“The Board of National Education shall cause the translation of the ‘Noli Me Tangere’ and ‘El Filibusterismo,’ as well as other writings of Jose Rizal into English, Tagalog and the principal Philippine dialects; cause them to be printed in cheap, popular editions; and cause them to be distributed, free of charge, to persons desiring to read them, through the Purok organizations and the Barrio Councils throughout the country.”

Now, try walking into your barangay hall and ask for “Noli Me Tangere.” We have so many laws and yet we continue to craft new ones. With RA 1425 as an example, can’t we just make sure old laws are fully implemented before we resume investigation in aid of legislation?


Claro M. Recto and Jose P. Laurel sponsored and fought for the passage of Republic Act 1425, better known as the Rizal Law. This is the law that made the study of the life, works and writings of Jose Rizal compulsory in all schools in the Philippines.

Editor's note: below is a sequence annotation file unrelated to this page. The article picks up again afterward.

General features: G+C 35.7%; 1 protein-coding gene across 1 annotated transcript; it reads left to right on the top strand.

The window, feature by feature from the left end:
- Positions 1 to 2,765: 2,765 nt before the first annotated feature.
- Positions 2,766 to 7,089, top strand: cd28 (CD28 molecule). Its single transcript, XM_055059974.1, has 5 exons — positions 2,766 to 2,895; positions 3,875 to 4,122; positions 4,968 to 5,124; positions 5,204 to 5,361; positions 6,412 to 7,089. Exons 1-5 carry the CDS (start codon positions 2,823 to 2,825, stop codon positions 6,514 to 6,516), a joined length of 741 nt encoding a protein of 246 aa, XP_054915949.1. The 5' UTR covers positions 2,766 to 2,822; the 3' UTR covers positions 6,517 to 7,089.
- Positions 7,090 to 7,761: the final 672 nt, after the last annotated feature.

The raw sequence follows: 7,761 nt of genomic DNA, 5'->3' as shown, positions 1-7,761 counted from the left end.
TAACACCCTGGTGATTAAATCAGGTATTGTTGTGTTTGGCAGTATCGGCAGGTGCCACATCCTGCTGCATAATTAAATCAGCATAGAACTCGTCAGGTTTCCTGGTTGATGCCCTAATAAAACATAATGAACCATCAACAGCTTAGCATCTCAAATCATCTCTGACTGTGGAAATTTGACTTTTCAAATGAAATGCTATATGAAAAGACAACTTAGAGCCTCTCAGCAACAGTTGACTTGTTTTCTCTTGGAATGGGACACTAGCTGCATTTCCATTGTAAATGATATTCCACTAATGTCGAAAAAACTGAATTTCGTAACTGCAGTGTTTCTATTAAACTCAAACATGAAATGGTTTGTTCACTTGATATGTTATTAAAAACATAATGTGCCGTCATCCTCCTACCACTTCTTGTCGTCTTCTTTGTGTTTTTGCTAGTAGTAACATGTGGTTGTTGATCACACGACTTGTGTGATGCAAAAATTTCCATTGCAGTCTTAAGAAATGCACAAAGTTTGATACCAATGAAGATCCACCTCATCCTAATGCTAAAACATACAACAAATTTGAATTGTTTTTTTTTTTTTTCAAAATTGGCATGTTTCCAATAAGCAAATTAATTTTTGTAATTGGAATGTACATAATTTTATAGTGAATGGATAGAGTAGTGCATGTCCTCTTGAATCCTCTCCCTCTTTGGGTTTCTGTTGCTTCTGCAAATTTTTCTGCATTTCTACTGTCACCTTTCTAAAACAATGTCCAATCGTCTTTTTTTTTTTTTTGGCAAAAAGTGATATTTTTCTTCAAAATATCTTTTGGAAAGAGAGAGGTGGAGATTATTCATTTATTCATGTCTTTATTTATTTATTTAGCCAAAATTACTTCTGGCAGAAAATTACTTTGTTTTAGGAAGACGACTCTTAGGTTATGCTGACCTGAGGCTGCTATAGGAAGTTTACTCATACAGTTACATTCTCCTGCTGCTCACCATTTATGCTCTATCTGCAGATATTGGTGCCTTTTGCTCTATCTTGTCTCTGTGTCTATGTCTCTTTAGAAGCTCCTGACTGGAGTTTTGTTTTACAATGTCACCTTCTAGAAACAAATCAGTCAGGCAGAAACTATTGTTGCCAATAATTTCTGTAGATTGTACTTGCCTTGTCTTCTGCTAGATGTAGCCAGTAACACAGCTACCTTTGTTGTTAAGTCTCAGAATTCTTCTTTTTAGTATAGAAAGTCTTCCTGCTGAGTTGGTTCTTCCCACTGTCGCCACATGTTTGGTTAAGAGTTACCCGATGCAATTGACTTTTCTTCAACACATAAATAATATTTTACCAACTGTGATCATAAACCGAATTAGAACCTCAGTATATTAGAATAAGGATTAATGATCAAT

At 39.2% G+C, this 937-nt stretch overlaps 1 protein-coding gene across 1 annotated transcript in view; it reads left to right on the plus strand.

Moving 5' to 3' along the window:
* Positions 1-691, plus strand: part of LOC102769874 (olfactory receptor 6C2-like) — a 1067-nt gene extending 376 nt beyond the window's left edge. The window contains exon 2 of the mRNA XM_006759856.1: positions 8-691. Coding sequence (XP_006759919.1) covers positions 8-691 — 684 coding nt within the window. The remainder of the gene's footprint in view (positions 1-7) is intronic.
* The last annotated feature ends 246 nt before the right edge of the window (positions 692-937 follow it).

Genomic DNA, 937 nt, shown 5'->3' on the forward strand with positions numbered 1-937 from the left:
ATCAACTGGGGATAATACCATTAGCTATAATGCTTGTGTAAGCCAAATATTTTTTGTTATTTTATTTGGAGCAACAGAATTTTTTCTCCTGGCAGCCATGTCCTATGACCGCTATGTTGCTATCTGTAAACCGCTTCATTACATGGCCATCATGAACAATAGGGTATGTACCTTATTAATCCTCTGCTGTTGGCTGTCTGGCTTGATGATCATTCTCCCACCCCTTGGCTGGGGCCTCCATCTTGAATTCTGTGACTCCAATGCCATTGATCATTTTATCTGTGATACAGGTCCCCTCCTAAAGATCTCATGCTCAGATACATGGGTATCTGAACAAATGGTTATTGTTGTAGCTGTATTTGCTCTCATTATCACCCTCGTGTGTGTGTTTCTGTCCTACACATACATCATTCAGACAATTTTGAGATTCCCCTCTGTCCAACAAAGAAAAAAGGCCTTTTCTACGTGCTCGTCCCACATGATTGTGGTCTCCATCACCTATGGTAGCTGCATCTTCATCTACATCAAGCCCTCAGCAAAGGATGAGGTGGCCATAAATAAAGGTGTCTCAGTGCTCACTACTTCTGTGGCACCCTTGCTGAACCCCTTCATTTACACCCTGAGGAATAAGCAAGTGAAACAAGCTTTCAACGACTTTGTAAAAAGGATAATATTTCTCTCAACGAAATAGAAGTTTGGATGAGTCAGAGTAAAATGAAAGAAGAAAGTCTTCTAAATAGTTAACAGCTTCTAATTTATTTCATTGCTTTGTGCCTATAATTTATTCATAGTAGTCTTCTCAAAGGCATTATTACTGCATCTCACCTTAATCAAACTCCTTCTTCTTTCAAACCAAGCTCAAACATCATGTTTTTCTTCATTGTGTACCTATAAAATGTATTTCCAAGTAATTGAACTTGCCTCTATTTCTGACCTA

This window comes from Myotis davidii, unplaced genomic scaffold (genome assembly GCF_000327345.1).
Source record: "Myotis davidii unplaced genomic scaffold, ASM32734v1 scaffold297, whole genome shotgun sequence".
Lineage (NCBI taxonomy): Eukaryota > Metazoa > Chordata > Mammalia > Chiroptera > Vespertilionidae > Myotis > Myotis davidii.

In order to appreciate the importance of RA 1425, we must remember that it originally had two versions, one from Congress, the other from the Senate and thus, one has to go through the thick volumes of the Congressional Record and the Record of the Senate for the transcriptions of the heated debates that went into the crafting of the law as we have it today. There is also a lot of materials related to the law in the newspapers of the period that record the opposition of the Catholic Church to the bill, which equals its current opposition to artificial methods of birth control.